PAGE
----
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Re: [SeattleRobotics] Updates to Loki ('bot) and new pix

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  • Alan KM6VV
    Hi Peter, Yes, the sensor range is limiting (I ll probably pull off the sonar, but this project made a convenient test bed to get I2C and sonar working. ... So
    Message 1 of 26 , Mar 5, 2008
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      Hi Peter,

      Yes, the sensor range is limiting (I'll probably pull off the sonar, but
      this project made a convenient test bed to get I2C and sonar working.

      Peter Balch wrote:

      >Alan
      >
      >> Hitec HS-475 servos 5.5 kg/cm (54Ncm) 61.00 oz/in
      >>Torque above, hip-hip is 5.5". weight is 16 oz, battery adds 6 oz.
      >>
      >>
      So that's 22oz. When it lifts its left leg then the torque on the hip
      will be 22*5.5/2 which is 60.5 oz.inch.

      >Yes, your servos aren't quite strong enough.
      >
      >The rule of thumb we came up with before that, for walking, the servos need at least 150% of the max "static" torque. 200% was more than is essary
      >
      >Admittedly, that rule was deduced from just 3 examples. But it seems about right if your bot can't quite walk with the batteries.
      >
      >Without the batteries, the max static torque is 41.25 oz.inch and the servos can provide 148% of that.
      >
      >(As you say, at 6V the servos can do better. What are you running them at?)
      >
      >
      I'm running them at 6v, maybe even a little more. I have '475 servos
      that I have been reluctant to "steal" from my Shelob (octapod) project.
      I should probably test with these servos, just to see their "fit" for
      this 'bot.

      So I have to get even bigger servos for the knees? this was supposed to
      be a "cheap" project! Essentially no-cost, as I had a batch of the
      S3004 servos on hand. If I have to put in an even more expensive servo
      ('645?) at the the knees then it kind of defeats the purpose!

      HS-645 MG
      #

      # voltage = 4.8 - 6.0vdc
      # Torque = 133 oz.-in.
      #


      OR loose weight (the 'bot)!

      >
      >That was probably me. It's what I do but I don't think I'd "recommend" it. As you say, it's just easier that way.
      >
      >
      I have been running the gait cycle to always end at a particular state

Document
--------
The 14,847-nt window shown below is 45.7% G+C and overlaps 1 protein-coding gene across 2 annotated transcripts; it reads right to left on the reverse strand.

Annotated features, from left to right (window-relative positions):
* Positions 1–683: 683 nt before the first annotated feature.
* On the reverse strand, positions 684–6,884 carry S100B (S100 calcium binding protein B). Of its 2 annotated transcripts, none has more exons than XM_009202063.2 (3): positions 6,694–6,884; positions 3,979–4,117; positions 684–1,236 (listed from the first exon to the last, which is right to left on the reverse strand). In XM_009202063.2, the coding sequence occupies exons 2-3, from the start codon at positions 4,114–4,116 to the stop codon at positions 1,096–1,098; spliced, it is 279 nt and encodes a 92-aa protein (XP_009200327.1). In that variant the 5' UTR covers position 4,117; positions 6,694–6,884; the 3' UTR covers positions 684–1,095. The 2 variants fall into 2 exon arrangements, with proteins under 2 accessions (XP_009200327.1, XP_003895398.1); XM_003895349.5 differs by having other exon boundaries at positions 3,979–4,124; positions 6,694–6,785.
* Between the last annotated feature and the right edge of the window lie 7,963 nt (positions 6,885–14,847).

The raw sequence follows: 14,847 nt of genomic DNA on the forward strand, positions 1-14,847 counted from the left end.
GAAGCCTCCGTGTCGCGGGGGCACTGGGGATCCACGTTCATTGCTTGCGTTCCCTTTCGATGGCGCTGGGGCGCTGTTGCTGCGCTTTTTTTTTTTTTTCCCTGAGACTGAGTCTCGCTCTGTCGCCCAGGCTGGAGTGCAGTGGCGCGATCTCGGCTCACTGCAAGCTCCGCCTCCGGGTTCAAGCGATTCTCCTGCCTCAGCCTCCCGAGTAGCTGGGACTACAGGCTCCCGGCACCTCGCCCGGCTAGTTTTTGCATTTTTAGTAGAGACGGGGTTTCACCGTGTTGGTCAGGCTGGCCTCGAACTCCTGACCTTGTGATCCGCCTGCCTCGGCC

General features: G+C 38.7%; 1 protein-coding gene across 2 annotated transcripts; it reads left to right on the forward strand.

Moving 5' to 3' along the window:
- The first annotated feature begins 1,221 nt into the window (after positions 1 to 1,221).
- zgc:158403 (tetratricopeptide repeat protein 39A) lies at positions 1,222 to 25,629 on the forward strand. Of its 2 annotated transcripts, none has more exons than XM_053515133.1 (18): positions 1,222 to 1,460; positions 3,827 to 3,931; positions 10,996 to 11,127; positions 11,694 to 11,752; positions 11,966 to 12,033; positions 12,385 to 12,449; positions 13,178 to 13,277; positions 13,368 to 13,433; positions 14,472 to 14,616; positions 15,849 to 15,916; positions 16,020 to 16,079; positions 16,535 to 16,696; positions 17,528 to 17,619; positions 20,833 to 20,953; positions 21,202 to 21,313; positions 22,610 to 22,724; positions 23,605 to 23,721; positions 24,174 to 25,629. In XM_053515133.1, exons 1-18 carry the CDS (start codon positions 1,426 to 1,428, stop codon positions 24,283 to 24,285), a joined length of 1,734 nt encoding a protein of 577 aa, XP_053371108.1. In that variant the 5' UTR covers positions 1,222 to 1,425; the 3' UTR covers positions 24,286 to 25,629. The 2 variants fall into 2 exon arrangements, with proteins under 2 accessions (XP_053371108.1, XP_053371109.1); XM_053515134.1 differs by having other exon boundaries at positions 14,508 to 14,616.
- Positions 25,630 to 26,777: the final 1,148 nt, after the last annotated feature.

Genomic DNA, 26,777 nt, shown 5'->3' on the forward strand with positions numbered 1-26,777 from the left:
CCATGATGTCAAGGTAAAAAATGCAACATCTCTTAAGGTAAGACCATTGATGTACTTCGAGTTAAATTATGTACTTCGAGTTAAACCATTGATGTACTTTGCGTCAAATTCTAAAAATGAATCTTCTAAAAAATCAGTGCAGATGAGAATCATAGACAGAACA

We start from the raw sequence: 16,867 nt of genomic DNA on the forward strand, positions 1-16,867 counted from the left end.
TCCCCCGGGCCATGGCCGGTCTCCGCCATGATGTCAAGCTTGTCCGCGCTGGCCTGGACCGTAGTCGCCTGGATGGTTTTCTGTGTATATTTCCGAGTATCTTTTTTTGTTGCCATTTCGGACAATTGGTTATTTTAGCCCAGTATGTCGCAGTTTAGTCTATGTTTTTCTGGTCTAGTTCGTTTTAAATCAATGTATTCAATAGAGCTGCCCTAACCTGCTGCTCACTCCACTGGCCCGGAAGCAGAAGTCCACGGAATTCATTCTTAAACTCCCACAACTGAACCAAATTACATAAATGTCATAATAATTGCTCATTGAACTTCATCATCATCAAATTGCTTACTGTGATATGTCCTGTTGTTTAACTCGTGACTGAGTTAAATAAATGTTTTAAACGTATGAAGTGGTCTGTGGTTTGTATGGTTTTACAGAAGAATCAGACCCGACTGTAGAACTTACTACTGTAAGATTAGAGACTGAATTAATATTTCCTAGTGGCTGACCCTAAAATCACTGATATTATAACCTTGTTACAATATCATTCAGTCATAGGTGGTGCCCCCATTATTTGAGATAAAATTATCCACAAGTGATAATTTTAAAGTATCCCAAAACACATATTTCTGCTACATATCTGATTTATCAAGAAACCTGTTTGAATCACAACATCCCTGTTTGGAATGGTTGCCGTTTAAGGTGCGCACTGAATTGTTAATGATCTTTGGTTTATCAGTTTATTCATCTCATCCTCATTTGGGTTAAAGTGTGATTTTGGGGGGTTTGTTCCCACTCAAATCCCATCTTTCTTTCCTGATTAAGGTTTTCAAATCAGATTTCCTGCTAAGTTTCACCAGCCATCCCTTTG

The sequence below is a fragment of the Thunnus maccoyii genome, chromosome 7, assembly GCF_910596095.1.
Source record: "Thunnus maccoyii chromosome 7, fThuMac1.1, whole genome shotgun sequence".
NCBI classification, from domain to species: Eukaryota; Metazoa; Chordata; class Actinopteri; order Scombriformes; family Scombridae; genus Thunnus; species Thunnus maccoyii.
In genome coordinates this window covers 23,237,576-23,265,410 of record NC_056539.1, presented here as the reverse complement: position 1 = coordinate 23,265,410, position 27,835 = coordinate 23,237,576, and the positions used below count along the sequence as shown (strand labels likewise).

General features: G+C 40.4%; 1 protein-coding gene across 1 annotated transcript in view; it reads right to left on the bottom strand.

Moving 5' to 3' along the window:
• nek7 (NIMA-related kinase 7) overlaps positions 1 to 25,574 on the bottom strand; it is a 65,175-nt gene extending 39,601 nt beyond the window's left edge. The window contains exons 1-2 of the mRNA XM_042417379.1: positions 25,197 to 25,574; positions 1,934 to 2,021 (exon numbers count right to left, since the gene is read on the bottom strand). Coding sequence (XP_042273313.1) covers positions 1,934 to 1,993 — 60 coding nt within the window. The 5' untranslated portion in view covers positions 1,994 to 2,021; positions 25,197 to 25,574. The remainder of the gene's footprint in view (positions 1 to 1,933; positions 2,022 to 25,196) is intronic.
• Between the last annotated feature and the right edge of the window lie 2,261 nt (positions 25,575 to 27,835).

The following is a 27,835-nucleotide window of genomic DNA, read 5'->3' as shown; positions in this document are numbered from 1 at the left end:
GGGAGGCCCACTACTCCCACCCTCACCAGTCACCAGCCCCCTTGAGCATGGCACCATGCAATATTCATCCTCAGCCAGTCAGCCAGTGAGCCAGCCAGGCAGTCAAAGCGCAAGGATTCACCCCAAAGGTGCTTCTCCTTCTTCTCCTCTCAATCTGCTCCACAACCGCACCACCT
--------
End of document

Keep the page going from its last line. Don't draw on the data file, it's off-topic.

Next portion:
(stance), so that the feet don't get tangled up so easily. That's been
      working. I have enough servo data (all 4 for each state) so that I can
      transverse either forward or backward through my gait cycle (an array of
      SSC32 servo commands). Not terribly compact, but then I don't need a
      lot of them.

      My parser easily picks up the servo settings out of the strings.
      Anyway, it dawned on me this morning that I could "reverse" in mid gait,
      rather then running it to the end of the gait. That would essentially
      "back up" the 'bot on the when it recognizes an obstacle. I might even
      be able to segway into a turning gait. I'll have to look into that.

      >>IR about 30", Sonar about 15' !; although I've yet to get any more then
      >>about 30" out of it, even with setting up the gain and range.
      >>
      >>
      >What use is 30"? Going down the centre of a corridor? What sort of "missions" are you planning?
      >
      >
      I'm not happy with the sonar range either at this point. But with the
      limited speed the 'bot is traveling at, I probably don't need more then
      15" or so anyway. What are you getting from your IR sensors? I'm
      thinking I may just use them. Maybe add an additional pair looking
      rearward.

      >Is it good at closer distances?
      >
      >
      Ok right up close to the 'bot, as far as I can tell. I'm still testing
      both range finders. And it looks like I'll need to "calibrate" the IR
      sensors as well.

      >Mine point outward at 30deg. But I've no real justification for that. What I found was that it's easy to spot things directly ahead but harder to avoid clipping the corner of an object. So I put mine at the outer edges of the robot. Given that the body swings around so much it's hard to work out the ideal.
      >
      >Peter
      >
      >
      I've seen 30 degrees, I think for the sonar as the beam width. Is that
      30 degrees back from straight forward?. Each? I'm about 16-17
      degrees each... for now on mine.

      Perhaps I can determine the field of the IR, and adjust accordingly.

      Alan KM6VV
    • Peter Balch
      Alan ... Are you suggesting putting the more powerful servos in the knees? Aren t the hips more heavily loaded? ... I ve finally managed to find a cheap source
      Message 2 of 26 , Mar 6, 2008
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        Alan

        > Yeah, maybe more. I need a pair of HS-475HB servos for the knees.
        > So I have to get even bigger servos for the knees?

        Are you suggesting putting the more powerful servos in the knees? Aren't the hips more heavily loaded?

        > this was supposed to be a "cheap" project!

        I've finally managed to find a cheap source of nice ESky micro-servos in the UK so I can do cheap now.

        > Anyway, it dawned on me this morning that I could "reverse" in mid gait,

        Is it easy to read the sensors in mid-gait? I have trouble doing that because some of the code interferes with the servo timing. That's the downside or a homebrew single-chip solution of course.